Language Relativity is an interesting topic, but I think it may have a few holes. The idea that language has influence over the way we think is partly true, but it may be over estimated.
In my Multicultural Literature in the United States course that I am taking right now, we are studying Native American Literature briefly. Translated into Ojibwe, mother is "Mindimooye." When mindimooye is directly translated back into english, it means "the one who holds things together." This seems to be a supporter for Language Relativity, right? In my opinion, there are many questions left unanswered even still.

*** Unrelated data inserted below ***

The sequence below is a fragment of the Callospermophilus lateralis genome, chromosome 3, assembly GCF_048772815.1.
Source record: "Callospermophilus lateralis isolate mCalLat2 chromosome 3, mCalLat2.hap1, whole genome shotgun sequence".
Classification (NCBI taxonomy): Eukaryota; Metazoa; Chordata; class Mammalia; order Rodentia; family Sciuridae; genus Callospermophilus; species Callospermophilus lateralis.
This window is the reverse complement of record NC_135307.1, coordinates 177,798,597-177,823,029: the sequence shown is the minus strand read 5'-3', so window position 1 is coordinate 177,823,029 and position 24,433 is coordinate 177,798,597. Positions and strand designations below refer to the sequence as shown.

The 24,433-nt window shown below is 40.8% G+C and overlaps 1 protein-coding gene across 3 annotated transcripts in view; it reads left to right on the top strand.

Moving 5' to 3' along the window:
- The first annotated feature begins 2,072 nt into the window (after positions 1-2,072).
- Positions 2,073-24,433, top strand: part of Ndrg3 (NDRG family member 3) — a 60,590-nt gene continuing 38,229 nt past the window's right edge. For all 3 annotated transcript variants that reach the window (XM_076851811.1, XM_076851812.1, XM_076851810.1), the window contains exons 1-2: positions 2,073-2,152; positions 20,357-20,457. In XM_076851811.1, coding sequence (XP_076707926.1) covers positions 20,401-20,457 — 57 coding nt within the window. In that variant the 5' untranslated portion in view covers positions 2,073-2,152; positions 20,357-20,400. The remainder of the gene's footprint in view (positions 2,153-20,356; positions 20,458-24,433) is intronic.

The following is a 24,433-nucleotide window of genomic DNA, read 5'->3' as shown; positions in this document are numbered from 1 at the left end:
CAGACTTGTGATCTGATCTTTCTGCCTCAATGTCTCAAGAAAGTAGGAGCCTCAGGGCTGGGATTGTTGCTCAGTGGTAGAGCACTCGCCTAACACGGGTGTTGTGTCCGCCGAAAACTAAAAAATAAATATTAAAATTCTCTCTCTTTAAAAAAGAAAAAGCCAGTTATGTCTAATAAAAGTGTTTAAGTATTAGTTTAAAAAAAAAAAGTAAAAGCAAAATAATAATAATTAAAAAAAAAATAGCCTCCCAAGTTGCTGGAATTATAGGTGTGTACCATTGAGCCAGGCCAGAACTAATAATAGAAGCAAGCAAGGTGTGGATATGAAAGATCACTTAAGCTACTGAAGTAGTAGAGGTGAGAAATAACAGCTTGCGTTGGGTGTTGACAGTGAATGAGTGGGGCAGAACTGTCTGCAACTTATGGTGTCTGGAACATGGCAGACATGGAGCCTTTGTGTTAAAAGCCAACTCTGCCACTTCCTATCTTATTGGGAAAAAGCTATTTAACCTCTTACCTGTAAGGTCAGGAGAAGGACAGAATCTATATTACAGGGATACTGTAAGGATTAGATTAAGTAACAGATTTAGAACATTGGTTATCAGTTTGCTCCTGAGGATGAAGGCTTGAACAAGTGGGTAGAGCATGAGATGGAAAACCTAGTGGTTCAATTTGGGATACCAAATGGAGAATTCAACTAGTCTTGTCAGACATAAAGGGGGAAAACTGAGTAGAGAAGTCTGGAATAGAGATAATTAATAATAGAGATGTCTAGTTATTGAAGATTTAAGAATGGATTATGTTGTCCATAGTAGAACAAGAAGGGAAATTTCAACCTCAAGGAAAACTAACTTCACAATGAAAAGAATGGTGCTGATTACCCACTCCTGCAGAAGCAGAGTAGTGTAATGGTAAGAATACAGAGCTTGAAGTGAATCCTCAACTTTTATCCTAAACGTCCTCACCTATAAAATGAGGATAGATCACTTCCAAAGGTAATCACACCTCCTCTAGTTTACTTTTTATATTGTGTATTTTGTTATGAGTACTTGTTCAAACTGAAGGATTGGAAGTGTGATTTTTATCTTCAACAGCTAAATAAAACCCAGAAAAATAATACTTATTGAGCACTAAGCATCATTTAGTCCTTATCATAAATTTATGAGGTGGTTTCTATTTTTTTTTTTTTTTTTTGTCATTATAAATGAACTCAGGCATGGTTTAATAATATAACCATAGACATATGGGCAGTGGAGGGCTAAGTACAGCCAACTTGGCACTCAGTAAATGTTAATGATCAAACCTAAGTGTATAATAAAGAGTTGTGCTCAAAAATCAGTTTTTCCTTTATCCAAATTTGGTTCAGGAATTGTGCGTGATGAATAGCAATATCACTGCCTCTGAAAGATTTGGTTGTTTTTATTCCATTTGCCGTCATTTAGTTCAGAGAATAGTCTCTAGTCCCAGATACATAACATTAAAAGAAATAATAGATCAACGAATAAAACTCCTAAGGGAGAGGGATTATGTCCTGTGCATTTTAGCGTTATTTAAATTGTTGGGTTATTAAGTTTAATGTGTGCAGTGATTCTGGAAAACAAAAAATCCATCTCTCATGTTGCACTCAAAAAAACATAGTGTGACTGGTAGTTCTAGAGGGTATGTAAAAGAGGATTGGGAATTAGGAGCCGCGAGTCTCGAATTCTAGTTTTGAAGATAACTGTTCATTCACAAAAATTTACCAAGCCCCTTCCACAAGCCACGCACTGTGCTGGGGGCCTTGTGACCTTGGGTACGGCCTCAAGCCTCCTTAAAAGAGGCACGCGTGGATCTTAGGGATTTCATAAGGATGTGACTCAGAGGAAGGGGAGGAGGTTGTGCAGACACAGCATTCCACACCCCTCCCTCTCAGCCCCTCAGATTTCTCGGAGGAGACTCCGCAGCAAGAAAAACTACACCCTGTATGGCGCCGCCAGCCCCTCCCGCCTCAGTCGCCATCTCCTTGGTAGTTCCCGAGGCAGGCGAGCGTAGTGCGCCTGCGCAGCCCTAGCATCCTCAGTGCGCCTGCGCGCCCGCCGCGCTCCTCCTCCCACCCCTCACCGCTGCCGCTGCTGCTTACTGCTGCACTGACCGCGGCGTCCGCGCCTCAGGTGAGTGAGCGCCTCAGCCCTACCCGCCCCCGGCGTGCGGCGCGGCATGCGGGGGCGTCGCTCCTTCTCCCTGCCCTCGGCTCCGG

There is no doubt that Ojibwe culture is very different from standard American middle-class culture. In the same way, the languages are different. Yet how can we say that the language difference is the sole reason behind the difference between mother and "the one who holds all things together." Wouldn't it be simpler to say that culture shapes our thoughts even more than language? Can language be simplified to how we describe our culture or what is around us? It may for the difference between mother and "the one who holds all things together." Language, by the book definition, is an arbitrary system. Arbitrary means random, which makes it difficult to say that the way we think is completely random. When rather culture is a stronger substitute for how we make our thoughts.